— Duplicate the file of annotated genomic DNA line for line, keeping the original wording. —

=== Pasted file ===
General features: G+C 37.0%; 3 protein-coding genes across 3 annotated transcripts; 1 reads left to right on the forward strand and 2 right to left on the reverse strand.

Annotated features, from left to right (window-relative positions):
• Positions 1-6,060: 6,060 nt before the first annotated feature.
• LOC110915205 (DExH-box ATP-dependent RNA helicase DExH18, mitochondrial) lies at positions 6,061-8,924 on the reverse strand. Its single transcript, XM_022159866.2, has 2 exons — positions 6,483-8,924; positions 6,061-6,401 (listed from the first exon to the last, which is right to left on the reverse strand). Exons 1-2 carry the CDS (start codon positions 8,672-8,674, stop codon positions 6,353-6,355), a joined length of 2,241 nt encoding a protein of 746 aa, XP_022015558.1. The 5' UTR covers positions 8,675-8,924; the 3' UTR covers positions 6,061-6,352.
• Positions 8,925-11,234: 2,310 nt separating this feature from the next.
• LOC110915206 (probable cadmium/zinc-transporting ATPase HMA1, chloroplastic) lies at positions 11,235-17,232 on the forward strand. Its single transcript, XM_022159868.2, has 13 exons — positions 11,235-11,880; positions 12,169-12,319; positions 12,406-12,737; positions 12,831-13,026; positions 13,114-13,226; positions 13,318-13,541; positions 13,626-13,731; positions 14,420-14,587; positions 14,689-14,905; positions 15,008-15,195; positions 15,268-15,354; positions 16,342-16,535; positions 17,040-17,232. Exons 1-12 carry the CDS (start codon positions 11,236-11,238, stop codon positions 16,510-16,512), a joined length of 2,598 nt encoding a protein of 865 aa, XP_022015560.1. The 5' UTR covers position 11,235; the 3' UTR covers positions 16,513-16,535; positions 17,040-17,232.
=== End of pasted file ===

General features: G+C 37.0%; 3 protein-coding genes across 3 annotated transcripts; 1 reads left to right on the forward strand and 2 right to left on the reverse strand.

Annotated features, from left to right (window-relative positions):
• Positions 1-6,060: 6,060 nt before the first annotated feature.
• LOC110915205 (DExH-box ATP-dependent RNA helicase DExH18, mitochondrial) lies at positions 6,061-8,924 on the reverse strand. Its single transcript, XM_022159866.2, has 2 exons — positions 6,483-8,924; positions 6,061-6,401 (listed from the first exon to the last, which is right to left on the reverse strand). Exons 1-2 carry the CDS (start codon positions 8,672-8,674, stop codon positions 6,353-6,355), a joined length of 2,241 nt encoding a protein of 746 aa, XP_022015558.1. The 5' UTR covers positions 8,675-8,924; the 3' UTR covers positions 6,061-6,352.
• Positions 8,925-11,234: 2,310 nt separating this feature from the next.
• LOC110915206 (probable cadmium/zinc-transporting ATPase HMA1, chloroplastic) lies at positions 11,235-17,232 on the forward strand. Its single transcript, XM_022159868.2, has 13 exons — positions 11,235-11,880; positions 12,169-12,319; positions 12,406-12,737; positions 12,831-13,026; positions 13,114-13,226; positions 13,318-13,541; positions 13,626-13,731; positions 14,420-14,587; positions 14,689-14,905; positions 15,008-15,195; positions 15,268-15,354; positions 16,342-16,535; positions 17,040-17,232. Exons 1-12 carry the CDS (start codon positions 11,236-11,238, stop codon positions 16,510-16,512), a joined length of 2,598 nt encoding a protein of 865 aa, XP_022015560.1. The 5' UTR covers position 11,235; the 3' UTR covers positions 16,513-16,535; positions 17,040-17,232.